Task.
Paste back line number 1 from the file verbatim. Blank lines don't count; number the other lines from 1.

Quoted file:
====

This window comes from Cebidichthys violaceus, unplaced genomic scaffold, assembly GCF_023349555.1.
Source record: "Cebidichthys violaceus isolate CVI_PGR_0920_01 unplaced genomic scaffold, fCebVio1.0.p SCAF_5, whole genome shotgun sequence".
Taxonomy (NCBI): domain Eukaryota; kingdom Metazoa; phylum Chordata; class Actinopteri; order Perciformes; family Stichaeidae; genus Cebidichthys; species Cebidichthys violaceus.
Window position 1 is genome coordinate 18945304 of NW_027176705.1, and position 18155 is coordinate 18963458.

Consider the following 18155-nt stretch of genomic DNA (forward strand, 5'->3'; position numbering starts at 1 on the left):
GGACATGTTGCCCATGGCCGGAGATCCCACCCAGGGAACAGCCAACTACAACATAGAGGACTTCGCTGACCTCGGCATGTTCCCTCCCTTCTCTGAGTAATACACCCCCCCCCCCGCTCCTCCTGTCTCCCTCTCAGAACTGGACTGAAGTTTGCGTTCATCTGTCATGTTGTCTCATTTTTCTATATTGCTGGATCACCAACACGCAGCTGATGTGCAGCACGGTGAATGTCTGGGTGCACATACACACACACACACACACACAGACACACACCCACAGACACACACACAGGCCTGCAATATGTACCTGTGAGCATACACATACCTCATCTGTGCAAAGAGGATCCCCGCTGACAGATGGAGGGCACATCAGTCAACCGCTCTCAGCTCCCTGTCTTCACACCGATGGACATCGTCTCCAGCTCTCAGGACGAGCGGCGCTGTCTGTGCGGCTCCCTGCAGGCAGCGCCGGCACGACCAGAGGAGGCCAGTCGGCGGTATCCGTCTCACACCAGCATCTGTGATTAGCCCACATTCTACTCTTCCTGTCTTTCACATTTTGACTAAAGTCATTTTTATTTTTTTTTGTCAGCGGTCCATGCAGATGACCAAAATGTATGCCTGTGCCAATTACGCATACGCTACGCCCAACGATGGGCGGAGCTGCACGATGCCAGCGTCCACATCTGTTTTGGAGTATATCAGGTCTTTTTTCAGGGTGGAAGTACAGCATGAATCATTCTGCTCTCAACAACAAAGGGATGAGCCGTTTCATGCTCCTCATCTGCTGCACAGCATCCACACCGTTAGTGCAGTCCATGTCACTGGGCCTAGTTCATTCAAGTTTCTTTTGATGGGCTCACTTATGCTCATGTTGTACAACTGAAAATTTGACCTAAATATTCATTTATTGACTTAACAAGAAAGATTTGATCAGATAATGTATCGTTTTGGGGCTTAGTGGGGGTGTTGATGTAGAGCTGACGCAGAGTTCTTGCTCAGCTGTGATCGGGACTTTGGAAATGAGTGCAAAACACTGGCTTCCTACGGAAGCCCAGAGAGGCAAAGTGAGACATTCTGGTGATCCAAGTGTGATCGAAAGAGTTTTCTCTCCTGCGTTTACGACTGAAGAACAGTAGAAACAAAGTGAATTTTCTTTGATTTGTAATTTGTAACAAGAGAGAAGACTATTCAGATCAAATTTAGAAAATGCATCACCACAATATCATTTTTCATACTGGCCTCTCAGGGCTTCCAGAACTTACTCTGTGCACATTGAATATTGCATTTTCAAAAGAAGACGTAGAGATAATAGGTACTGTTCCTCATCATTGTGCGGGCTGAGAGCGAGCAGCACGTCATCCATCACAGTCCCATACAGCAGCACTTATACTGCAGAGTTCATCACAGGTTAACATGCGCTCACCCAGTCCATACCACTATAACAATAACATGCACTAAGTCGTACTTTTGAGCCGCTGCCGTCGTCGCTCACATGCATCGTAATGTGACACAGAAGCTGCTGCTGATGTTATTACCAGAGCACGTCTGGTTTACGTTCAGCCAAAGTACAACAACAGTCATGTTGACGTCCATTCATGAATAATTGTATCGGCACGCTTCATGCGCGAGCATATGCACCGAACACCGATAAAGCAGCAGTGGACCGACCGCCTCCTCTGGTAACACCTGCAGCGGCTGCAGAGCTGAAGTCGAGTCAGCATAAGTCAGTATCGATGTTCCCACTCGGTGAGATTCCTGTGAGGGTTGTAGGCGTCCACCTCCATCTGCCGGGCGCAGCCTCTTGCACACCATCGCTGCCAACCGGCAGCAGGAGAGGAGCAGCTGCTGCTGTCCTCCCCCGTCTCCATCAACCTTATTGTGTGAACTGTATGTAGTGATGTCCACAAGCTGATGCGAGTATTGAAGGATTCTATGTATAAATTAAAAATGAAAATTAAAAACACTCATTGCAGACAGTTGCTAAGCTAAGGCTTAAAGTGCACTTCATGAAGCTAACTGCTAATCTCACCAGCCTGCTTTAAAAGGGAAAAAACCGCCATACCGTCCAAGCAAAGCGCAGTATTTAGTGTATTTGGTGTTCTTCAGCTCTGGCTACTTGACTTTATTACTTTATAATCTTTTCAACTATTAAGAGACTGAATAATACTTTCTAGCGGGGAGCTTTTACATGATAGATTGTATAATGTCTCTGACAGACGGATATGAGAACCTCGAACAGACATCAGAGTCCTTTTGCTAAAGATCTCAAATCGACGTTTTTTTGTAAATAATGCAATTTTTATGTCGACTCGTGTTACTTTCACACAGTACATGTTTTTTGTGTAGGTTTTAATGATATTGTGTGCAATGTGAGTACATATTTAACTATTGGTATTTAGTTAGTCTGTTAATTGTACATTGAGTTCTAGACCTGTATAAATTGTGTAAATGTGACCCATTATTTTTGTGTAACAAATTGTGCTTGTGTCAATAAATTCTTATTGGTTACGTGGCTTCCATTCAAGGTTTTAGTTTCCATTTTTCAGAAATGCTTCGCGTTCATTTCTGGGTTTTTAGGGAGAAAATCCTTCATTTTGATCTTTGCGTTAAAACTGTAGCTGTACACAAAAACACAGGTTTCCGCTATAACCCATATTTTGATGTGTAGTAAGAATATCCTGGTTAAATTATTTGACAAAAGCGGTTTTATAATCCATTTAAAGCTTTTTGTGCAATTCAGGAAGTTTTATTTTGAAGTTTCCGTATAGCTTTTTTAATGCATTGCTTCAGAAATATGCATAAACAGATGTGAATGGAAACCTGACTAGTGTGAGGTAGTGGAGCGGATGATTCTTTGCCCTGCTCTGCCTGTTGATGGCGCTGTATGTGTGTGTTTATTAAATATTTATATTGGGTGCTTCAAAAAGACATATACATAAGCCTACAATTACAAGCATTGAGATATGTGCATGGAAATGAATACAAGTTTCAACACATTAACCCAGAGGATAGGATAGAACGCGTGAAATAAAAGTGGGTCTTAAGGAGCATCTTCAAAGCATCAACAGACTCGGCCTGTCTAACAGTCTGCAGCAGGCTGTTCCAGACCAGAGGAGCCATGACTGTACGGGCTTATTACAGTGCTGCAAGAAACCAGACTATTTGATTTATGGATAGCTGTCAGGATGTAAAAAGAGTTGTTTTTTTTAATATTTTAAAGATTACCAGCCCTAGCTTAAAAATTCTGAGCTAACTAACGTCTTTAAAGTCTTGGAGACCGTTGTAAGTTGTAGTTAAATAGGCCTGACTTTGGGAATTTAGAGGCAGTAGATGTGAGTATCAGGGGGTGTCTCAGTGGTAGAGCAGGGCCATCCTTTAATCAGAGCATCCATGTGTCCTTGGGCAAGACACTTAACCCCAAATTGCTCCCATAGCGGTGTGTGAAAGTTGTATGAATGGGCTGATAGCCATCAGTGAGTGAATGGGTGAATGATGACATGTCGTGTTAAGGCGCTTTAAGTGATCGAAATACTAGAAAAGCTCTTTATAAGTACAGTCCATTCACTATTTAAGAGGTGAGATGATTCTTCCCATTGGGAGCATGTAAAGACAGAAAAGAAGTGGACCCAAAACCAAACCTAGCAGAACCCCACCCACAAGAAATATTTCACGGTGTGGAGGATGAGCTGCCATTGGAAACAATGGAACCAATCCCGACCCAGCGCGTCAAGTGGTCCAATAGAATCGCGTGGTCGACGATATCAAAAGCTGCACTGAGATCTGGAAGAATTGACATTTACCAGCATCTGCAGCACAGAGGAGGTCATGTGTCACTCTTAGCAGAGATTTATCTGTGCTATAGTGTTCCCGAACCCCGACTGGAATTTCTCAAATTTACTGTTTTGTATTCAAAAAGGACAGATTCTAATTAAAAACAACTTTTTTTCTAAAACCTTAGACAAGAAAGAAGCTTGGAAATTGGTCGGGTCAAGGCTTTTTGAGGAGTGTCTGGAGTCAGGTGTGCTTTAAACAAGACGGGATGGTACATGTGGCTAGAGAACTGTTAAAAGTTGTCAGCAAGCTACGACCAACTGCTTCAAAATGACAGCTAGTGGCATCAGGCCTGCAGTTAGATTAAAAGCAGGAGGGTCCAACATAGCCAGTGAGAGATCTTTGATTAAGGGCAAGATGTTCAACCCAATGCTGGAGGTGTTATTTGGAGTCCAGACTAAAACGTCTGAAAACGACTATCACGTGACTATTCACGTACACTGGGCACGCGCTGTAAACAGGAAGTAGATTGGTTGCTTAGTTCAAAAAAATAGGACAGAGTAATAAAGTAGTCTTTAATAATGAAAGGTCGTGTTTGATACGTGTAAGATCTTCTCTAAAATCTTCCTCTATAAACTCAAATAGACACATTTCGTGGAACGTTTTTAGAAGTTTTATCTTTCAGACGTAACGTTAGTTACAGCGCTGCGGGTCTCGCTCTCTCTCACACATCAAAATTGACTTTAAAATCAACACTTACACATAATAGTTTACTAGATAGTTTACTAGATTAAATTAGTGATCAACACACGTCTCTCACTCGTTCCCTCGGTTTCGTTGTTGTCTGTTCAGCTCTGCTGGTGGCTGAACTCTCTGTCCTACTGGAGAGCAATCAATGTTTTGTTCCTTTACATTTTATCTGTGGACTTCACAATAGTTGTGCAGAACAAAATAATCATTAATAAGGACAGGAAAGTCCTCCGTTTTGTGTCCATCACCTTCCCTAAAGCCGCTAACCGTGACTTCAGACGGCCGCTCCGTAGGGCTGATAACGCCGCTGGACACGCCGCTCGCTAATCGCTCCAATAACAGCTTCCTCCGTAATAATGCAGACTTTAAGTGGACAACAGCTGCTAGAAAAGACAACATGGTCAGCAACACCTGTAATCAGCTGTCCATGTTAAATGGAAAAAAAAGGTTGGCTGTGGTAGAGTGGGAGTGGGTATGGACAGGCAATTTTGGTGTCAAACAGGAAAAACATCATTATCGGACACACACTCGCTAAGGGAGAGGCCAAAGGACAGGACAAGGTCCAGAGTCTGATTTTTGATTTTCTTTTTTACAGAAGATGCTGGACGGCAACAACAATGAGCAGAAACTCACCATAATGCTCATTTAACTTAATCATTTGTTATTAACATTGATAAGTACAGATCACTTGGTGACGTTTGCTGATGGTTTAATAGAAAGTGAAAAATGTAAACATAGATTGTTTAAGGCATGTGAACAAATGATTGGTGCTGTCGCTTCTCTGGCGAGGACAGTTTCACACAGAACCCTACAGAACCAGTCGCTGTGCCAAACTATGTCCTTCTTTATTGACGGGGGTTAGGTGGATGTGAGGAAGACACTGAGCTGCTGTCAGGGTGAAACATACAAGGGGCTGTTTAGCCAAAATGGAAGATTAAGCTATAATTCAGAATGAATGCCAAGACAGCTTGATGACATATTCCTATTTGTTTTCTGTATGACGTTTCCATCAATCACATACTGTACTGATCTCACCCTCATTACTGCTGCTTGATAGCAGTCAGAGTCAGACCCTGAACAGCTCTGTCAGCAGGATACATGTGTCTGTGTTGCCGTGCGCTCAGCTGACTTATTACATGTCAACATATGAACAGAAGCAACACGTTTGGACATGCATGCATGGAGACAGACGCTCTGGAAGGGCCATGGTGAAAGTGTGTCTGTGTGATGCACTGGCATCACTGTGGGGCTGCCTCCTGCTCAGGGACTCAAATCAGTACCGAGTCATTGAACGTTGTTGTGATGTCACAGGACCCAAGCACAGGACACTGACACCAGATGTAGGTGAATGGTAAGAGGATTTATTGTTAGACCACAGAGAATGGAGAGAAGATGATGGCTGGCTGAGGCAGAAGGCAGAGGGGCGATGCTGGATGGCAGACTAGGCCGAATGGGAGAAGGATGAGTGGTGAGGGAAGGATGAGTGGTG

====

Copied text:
This window comes from Cebidichthys violaceus, unplaced genomic scaffold, assembly GCF_023349555.1.